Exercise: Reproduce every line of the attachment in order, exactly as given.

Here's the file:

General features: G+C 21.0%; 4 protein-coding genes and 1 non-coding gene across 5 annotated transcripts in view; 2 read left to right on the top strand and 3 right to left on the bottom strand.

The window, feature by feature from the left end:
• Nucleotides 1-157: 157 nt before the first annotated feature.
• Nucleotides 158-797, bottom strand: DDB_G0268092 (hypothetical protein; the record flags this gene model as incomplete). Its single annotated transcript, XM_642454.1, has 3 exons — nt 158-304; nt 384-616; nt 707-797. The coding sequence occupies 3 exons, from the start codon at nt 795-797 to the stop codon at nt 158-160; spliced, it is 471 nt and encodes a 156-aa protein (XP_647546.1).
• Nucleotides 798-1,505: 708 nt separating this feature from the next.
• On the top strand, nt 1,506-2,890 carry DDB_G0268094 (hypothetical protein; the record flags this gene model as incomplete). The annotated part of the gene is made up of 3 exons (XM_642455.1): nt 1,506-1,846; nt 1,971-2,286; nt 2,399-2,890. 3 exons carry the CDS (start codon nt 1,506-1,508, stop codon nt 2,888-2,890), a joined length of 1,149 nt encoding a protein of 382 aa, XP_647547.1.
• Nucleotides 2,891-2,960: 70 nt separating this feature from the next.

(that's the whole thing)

General features: G+C 21.0%; 4 protein-coding genes and 1 non-coding gene across 5 annotated transcripts in view; 2 read left to right on the top strand and 3 right to left on the bottom strand.

The window, feature by feature from the left end:
• Nucleotides 1-157: 157 nt before the first annotated feature.
• Nucleotides 158-797, bottom strand: DDB_G0268092 (hypothetical protein; the record flags this gene model as incomplete). Its single annotated transcript, XM_642454.1, has 3 exons — nt 158-304; nt 384-616; nt 707-797. The coding sequence occupies 3 exons, from the start codon at nt 795-797 to the stop codon at nt 158-160; spliced, it is 471 nt and encodes a 156-aa protein (XP_647546.1).
• Nucleotides 798-1,505: 708 nt separating this feature from the next.
• On the top strand, nt 1,506-2,890 carry DDB_G0268094 (hypothetical protein; the record flags this gene model as incomplete). The annotated part of the gene is made up of 3 exons (XM_642455.1): nt 1,506-1,846; nt 1,971-2,286; nt 2,399-2,890. 3 exons carry the CDS (start codon nt 1,506-1,508, stop codon nt 2,888-2,890), a joined length of 1,149 nt encoding a protein of 382 aa, XP_647547.1.
• Nucleotides 2,891-2,960: 70 nt separating this feature from the next.